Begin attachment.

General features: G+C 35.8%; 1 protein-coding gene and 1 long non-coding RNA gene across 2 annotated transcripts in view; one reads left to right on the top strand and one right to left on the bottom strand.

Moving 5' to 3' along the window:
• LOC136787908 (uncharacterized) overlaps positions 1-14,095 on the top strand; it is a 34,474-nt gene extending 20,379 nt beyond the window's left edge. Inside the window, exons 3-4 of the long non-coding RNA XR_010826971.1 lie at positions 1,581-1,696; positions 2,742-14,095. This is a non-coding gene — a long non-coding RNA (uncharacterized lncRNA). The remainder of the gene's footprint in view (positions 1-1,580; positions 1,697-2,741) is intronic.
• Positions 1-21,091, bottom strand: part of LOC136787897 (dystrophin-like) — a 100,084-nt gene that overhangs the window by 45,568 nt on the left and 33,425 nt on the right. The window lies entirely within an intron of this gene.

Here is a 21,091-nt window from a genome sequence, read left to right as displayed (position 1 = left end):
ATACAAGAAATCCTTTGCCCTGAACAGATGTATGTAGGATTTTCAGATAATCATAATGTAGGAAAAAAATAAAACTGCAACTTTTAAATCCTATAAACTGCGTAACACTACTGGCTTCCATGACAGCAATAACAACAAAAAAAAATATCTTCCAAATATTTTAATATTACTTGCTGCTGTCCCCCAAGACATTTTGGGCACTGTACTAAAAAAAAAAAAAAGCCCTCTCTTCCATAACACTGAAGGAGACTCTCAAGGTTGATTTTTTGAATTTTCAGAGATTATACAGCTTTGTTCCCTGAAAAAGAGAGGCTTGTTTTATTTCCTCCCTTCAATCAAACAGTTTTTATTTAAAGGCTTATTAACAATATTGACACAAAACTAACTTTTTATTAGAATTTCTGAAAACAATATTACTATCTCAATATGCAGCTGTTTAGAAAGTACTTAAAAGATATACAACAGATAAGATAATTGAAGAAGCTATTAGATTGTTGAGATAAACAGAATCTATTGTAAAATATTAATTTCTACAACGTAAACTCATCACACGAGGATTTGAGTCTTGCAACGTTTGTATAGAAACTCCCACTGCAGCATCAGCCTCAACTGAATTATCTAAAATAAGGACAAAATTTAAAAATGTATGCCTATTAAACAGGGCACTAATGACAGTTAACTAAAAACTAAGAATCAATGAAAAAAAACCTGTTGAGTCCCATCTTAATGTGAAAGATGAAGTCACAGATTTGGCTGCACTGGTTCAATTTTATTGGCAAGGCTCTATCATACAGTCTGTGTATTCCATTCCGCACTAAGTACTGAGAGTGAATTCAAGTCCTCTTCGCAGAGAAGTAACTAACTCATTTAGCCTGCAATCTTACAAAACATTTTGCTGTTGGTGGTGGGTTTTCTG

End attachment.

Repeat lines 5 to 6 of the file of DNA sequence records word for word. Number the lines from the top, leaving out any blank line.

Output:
Here is a 21,091-nt window from a genome sequence, read left to right as displayed (position 1 = left end):
ATACAAGAAATCCTTTGCCCTGAACAGATGTATGTAGGATTTTCAGATAATCATAATGTAGGAAAAAAATAAAACTGCAACTTTTAAATCCTATAAACTGCGTAACACTACTGGCTTCCATGACAGCAATAACAACAAAAAAAAATATCTTCCAAATATTTTAATATTACTTGCTGCTGTCCCCCAAGACATTTTGGGCACTGTACTAAAAAAAAAAAAAAGCCCTCTCTTCCATAACACTGAAGGAGACTCTCAAGGTTGATTTTTTGAATTTTCAGAGATTATACAGCTTTGTTCCCTGAAAAAGAGAGGCTTGTTTTATTTCCTCCCTTCAATCAAACAGTTTTTATTTAAAGGCTTATTAACAATATTGACACAAAACTAACTTTTTATTAGAATTTCTGAAAACAATATTACTATCTCAATATGCAGCTGTTTAGAAAGTACTTAAAAGATATACAACAGATAAGATAATTGAAGAAGCTATTAGATTGTTGAGATAAACAGAATCTATTGTAAAATATTAATTTCTACAACGTAAACTCATCACACGAGGATTTGAGTCTTGCAACGTTTGTATAGAAACTCCCACTGCAGCATCAGCCTCAACTGAATTATCTAAAATAAGGACAAAATTTAAAAATGTATGCCTATTAAACAGGGCACTAATGACAGTTAACTAAAAACTAAGAATCAATGAAAAAAAACCTGTTGAGTCCCATCTTAATGTGAAAGATGAAGTCACAGATTTGGCTGCACTGGTTCAATTTTATTGGCAAGGCTCTATCATACAGTCTGTGTATTCCATTCCGCACTAAGTACTGAGAGTGAATTCAAGTCCTCTTCGCAGAGAAGTAACTAACTCATTTAGCCTGCAATCTTACAAAACATTTTGCTGTTGGTGGTGGGTTTTCTG